2.3 speaking time in plenary sittings shall be allotted at least according to the respective weight of political groups; allocation of an equal speaking time between majority and opposition, irrespective of their strength, should be privileged under certain circumstances;
2.1 the opposition shall participate in the organisation of legislative work:
2.1.1 opposition members have the right to participate in the management of parliamentary business; they shall have access to posts of vice-president and other positions of responsibility in parliament; the composition of governing bodies of parliament shall respect the principle of proportional representation and reflect the political composition of the parliament or chamber;
2.1.2 opposition members have the right to request the holding of an extraordinary session, which should be granted if a quorum of one quarter of members is reached;
2.2 the opposition shall participate in the legislative procedure:
2.2.1 opposition members have the right to table bills and motions on legislative matters;
2.2.2 opposition members have the right to speak and to vote in all debates;
2.2.3 opposition members have the right to table amendments;
2.2.4 opposition members have the right to present procedural motions (change in the proposed agenda or the adopted agenda; request to ascertain a quorum; request to refer a report back to a committee, etc.);
2.3 the opposition shall participate in parliamentary committees’ work:
2.3.1 the presidency of standing/permanent committees shall be allocated among parliamentary groups on the basis of proportional representation; at least one permanent committee shall be chaired by a member of the opposition; the chairmanship of committees responsible for monitoring government action, such as the committee on budget and finance, the committee on audit, or the committee supervising security and intelligence services, should be granted to a member of the opposition;
2.3.2 any committee, permanent or not, shall be composed on the basis of proportional representation;
2.3.3 in committees, opposition members shall enjoy speaking and voting rights, the right to table amendments and to move a procedural motion; they shall have the possibility to append a dissenting opinion to a report adopted in committee or to present a minority report;
2.3.4 opposition members have the right to request the organisation of committee hearings; it should be granted if a quorum of one quarter of members is reached;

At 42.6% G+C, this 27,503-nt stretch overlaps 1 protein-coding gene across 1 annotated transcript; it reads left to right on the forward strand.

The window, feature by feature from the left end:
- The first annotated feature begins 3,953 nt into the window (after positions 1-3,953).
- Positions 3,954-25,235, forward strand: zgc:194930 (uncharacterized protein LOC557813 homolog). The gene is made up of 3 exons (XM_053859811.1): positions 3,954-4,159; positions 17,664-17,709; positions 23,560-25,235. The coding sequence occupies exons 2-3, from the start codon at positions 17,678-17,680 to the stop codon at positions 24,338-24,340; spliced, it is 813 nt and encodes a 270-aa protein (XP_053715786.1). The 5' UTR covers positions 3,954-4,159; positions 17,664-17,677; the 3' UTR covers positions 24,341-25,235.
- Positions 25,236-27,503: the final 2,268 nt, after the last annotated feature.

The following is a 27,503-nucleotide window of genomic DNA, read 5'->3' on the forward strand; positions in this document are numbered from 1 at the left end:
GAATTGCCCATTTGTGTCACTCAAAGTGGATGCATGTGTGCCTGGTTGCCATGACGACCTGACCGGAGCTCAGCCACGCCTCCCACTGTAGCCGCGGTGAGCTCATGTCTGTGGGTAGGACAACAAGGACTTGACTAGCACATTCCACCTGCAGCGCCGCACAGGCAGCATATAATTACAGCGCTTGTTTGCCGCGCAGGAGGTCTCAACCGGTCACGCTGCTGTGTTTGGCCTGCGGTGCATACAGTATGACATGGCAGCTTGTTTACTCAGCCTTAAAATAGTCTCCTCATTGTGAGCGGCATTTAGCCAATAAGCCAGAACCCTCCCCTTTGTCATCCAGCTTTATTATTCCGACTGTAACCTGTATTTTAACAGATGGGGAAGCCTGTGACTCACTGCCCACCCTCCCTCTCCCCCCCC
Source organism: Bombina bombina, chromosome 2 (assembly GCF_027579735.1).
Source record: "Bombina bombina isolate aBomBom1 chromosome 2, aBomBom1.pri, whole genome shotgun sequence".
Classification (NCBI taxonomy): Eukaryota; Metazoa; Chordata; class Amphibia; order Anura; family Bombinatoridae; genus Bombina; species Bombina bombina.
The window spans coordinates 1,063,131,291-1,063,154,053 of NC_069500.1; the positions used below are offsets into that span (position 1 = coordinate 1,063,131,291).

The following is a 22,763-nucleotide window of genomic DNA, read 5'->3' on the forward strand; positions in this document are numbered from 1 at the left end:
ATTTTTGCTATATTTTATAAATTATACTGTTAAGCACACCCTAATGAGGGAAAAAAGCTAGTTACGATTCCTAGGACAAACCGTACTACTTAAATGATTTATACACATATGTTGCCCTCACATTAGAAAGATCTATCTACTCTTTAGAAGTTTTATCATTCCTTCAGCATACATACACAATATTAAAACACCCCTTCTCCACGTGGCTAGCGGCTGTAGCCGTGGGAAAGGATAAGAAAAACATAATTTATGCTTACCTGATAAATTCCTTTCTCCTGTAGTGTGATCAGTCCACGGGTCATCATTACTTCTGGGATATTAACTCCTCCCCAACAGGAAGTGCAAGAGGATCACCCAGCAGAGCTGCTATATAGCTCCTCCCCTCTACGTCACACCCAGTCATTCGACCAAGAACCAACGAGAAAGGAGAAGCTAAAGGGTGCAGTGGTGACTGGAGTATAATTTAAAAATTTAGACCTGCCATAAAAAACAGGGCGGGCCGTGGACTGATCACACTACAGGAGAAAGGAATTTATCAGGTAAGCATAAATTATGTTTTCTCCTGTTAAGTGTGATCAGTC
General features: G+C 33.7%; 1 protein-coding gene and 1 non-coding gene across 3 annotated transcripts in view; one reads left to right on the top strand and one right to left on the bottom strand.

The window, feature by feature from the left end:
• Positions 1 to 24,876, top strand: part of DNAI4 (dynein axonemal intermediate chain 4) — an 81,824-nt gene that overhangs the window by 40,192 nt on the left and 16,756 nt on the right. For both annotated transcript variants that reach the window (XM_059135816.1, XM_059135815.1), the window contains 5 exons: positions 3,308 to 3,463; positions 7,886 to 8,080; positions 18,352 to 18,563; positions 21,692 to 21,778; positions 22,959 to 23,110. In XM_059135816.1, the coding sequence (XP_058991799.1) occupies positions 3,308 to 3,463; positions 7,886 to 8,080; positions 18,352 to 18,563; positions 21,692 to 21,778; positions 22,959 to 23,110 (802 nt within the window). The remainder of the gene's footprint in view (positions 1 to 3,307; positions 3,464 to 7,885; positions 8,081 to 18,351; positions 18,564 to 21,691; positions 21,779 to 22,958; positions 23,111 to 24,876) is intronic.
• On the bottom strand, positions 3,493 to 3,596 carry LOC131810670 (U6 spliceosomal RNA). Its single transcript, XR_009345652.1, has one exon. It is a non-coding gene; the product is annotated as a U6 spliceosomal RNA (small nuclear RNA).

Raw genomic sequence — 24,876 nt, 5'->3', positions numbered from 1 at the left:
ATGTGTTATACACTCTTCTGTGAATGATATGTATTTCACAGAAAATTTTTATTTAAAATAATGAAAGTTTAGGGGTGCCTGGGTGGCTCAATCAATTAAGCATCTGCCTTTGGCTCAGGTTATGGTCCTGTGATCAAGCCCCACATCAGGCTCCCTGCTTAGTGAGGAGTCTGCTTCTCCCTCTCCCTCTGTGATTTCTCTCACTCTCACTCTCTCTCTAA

2.3.5 opposition members have the right to be appointed committee rapporteurs; in any case, rapporteurships in committees are allocated on the basis of proportional representation;
2.4 the opposition shall participate in political decisions; the opposition or parliamentary minority shall be consulted prior to any decision to dissolve parliament;
2.5 the opposition shall participate in the constitutional review of laws:
2.5.1 opposition members have the right to apply to the Constitutional Court or the appropriate legal body and to request a constitutional review of adopted laws;
2.5.2 opposition members have the right to request examination of constitutionality of draft laws or parliamentary acts by the Constitutional Court or the appropriate legal body prior to their adoption;
2.5.3 opposition members have the right to apply to the Court of Audit and to request its opinion on budgetary and finance matters.
3 National parliaments shall provide political groups or individual members of the opposition with the appropriate financial, material and technical resources and means to enable them to properly perform their functions and duties. Opposition members shall have fair access to state funds and allowances; they shall have free and fair access to media, including public radio and television channels, and sources of information.
4 The provisions of the rules of procedure concerning the rights of members of parliament and particularly of the minority should not be altered after each parliamentary election in order to adapt them to the election results.
5 The political opposition in parliament shall show political maturity and should exercise responsible and constructive opposition, by showing mutual respect, and using its rights with a view to enhance the efficiency of parliament as a whole.